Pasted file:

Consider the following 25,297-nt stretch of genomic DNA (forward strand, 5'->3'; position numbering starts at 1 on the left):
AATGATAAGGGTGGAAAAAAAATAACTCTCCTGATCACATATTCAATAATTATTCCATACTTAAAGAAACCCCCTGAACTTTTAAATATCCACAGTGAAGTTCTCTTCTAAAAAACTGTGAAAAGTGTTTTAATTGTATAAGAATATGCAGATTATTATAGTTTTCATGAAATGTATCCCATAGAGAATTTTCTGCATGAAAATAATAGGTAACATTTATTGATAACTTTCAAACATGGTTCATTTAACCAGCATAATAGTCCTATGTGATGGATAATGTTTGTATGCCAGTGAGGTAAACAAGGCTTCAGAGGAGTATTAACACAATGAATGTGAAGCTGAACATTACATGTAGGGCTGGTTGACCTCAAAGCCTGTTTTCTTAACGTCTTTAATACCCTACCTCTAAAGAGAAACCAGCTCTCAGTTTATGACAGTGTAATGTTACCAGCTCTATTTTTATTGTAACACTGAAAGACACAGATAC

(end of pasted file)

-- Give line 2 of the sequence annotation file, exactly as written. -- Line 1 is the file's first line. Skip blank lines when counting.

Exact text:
AATGATAAGGGTGGAAAAAAAATAACTCTCCTGATCACATATTCAATAATTATTCCATACTTAAAGAAACCCCCTGAACTTTTAAATATCCACAGTGAAGTTCTCTTCTAAAAAACTGTGAAAAGTGTTTTAATTGTATAAGAATATGCAGATTATTATAGTTTTCATGAAATGTATCCCATAGAGAATTTTCTGCATGAAAATAATAGGTAACATTTATTGATAACTTTCAAACATGGTTCATTTAACCAGCATAATAGTCCTATGTGATGGATAATGTTTGTATGCCAGTGAGGTAAACAAGGCTTCAGAGGAGTATTAACACAATGAATGTGAAGCTGAACATTACATGTAGGGCTGGTTGACCTCAAAGCCTGTTTTCTTAACGTCTTTAATACCCTACCTCTAAAGAGAAACCAGCTCTCAGTTTATGACAGTGTAATGTTACCAGCTCTATTTTTATTGTAACACTGAAAGACACAGATAC